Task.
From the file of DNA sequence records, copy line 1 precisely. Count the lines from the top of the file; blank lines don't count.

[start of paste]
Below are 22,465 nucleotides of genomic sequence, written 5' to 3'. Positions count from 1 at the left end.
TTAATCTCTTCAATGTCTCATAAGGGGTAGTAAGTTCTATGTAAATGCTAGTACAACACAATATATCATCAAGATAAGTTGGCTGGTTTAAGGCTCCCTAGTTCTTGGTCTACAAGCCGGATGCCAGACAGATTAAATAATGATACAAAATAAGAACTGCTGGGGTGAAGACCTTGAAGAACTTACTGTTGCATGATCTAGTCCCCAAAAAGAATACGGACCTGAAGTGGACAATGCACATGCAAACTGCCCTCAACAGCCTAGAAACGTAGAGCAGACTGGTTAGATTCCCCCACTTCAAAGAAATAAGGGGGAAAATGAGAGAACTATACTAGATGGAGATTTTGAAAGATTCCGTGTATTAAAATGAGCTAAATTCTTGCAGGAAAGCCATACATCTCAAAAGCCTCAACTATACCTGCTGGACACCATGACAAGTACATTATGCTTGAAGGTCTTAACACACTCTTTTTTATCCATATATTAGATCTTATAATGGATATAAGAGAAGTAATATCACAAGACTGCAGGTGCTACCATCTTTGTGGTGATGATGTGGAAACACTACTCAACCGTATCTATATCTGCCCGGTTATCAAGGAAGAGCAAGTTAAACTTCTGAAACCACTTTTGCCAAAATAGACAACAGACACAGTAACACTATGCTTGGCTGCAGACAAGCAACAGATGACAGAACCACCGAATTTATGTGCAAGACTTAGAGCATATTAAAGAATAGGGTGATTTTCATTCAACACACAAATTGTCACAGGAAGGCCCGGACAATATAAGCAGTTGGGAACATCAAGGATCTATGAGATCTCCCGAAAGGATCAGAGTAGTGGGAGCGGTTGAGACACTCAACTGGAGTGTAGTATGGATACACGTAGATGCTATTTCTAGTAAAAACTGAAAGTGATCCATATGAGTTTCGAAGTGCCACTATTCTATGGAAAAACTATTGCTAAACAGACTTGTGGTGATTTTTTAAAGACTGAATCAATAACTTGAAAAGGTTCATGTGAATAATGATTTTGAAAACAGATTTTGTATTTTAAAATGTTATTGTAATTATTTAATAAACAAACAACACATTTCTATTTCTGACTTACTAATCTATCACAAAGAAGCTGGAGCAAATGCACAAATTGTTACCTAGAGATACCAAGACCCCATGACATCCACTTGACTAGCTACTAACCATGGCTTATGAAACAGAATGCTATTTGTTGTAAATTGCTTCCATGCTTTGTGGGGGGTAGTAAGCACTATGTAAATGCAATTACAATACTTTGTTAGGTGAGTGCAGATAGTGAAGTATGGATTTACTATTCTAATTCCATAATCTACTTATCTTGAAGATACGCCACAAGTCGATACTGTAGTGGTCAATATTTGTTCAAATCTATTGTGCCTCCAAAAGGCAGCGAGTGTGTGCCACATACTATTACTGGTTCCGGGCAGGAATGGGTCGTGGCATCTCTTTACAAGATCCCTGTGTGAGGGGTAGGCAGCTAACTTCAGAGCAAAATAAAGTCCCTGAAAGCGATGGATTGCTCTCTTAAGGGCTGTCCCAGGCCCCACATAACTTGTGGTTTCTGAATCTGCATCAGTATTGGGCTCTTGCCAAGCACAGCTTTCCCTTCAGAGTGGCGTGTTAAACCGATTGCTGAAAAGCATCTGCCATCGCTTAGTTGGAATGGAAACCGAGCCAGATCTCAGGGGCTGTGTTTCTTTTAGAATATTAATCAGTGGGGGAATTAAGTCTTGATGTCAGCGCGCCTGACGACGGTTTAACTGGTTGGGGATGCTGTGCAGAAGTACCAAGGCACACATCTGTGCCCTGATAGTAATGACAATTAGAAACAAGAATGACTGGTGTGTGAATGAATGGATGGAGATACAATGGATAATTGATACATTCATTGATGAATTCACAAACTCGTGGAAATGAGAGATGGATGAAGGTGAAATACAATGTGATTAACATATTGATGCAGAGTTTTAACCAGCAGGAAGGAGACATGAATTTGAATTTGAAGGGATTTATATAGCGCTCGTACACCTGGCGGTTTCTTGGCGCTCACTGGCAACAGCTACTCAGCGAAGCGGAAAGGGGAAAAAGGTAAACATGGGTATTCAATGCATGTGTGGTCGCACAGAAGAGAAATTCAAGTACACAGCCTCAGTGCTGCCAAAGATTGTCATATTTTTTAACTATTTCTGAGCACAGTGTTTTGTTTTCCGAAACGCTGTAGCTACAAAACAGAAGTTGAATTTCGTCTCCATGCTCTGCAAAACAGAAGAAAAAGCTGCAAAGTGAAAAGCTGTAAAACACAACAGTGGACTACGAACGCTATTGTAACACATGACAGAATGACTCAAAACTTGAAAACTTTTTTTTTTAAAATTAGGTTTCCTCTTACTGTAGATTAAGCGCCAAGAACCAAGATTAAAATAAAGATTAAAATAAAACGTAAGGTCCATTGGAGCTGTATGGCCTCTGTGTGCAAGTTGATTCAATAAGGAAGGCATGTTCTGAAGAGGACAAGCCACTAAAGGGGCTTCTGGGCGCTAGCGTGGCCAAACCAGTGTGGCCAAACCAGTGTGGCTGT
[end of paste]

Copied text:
Below are 22,465 nucleotides of genomic sequence, written 5' to 3'. Positions count from 1 at the left end.